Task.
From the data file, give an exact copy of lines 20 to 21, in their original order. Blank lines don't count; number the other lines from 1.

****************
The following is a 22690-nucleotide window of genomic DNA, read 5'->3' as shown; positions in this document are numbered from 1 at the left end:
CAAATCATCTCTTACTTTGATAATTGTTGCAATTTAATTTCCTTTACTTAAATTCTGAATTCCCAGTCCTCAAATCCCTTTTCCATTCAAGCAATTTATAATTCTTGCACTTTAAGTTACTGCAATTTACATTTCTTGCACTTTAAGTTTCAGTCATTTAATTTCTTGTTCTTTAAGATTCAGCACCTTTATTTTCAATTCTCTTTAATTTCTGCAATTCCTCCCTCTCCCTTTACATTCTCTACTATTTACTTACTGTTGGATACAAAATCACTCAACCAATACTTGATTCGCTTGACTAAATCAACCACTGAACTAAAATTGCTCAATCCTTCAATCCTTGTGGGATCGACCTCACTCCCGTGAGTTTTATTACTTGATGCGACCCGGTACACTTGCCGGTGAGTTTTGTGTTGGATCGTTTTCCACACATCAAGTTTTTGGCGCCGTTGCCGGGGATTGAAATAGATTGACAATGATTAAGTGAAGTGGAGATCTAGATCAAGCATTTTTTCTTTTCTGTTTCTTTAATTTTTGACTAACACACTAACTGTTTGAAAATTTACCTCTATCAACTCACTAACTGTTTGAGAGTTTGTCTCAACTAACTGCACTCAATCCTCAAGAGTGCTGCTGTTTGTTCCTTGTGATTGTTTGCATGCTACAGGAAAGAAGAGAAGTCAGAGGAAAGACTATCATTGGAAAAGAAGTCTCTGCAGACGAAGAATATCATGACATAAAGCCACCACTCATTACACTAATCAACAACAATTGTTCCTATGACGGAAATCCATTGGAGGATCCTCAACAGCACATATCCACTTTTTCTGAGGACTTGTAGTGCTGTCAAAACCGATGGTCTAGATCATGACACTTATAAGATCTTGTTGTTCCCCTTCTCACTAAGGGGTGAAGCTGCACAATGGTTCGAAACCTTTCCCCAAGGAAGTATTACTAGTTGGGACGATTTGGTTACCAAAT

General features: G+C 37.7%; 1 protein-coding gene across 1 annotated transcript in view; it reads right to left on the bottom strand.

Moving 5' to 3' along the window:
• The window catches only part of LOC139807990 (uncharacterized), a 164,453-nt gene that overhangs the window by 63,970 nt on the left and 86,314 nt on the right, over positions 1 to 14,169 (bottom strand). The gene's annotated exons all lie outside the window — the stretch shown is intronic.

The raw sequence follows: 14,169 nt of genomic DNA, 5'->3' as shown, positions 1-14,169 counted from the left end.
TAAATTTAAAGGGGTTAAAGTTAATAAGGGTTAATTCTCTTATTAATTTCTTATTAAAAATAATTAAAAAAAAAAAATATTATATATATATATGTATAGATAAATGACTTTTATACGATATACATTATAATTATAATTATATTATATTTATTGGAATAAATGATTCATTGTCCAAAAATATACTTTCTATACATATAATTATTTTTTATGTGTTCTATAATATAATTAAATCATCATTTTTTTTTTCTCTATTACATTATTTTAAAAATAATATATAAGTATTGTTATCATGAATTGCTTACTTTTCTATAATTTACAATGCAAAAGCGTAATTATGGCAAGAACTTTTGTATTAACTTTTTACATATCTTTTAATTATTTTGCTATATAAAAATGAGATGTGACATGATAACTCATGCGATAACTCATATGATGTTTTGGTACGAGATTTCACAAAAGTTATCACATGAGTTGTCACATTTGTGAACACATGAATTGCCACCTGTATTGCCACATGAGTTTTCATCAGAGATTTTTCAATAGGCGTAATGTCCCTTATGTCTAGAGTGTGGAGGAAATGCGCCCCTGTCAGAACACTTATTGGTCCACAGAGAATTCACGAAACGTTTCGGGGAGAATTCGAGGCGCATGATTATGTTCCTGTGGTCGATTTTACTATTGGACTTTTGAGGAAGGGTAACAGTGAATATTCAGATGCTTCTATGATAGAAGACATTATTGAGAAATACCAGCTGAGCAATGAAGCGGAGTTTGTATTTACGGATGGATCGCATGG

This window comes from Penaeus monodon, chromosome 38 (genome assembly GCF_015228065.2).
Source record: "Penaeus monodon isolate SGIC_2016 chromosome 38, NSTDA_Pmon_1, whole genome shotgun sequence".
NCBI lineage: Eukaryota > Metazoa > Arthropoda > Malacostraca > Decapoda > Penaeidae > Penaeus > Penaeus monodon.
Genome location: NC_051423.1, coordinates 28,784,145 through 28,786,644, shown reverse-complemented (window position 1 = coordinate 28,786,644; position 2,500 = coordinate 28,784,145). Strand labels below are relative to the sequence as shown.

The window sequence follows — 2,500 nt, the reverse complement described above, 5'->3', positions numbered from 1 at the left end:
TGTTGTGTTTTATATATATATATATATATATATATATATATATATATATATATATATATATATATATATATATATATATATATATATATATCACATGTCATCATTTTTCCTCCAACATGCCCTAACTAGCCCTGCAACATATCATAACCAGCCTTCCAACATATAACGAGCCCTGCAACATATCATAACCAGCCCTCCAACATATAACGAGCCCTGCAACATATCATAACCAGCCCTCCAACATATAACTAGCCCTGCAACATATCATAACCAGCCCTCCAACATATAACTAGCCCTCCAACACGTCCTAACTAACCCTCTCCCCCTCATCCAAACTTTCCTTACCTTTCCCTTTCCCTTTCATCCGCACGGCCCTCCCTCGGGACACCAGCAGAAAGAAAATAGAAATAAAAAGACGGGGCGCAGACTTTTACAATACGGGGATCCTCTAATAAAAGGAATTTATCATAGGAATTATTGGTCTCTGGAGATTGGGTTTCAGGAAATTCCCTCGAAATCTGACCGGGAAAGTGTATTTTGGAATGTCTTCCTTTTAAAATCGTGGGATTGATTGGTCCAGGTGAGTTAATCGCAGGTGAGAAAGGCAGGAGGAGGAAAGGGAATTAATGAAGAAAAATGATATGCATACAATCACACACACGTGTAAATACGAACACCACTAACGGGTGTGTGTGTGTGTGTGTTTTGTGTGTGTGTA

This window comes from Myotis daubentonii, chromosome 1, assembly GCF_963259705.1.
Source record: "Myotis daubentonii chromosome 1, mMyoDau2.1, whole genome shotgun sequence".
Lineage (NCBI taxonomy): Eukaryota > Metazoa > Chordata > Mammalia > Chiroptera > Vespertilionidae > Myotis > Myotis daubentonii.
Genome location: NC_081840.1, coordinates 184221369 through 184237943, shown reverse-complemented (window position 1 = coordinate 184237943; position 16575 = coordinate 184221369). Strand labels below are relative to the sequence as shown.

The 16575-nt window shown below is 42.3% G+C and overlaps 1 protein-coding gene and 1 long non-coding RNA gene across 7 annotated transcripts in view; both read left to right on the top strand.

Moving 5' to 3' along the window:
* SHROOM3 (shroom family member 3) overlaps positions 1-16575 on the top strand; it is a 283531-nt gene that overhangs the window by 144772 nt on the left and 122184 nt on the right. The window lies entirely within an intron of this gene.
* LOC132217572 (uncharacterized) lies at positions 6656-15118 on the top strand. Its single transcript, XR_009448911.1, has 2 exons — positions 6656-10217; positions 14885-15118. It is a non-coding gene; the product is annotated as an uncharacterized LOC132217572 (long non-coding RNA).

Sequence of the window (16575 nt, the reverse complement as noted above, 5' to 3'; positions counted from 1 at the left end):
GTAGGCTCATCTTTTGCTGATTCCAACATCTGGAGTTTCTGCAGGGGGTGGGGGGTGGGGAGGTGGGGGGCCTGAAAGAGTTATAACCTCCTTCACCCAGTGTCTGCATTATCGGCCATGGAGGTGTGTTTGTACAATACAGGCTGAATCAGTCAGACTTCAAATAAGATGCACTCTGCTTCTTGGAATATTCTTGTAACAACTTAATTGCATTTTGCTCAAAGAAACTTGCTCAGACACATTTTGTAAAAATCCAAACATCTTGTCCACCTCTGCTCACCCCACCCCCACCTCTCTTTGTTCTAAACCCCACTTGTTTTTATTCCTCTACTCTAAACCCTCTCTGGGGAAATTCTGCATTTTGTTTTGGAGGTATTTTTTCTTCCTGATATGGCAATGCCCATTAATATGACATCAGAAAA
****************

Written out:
* SHROOM3 (shroom family member 3) overlaps positions 1-16575 on the top strand; it is a 283531-nt gene that overhangs the window by 144772 nt on the left and 122184 nt on the right. The window lies entirely within an intron of this gene.
* LOC132217572 (uncharacterized) lies at positions 6656-15118 on the top strand. Its single transcript, XR_009448911.1, has 2 exons — positions 6656-10217; positions 14885-15118. It is a non-coding gene; the product is annotated as an uncharacterized LOC132217572 (long non-coding RNA).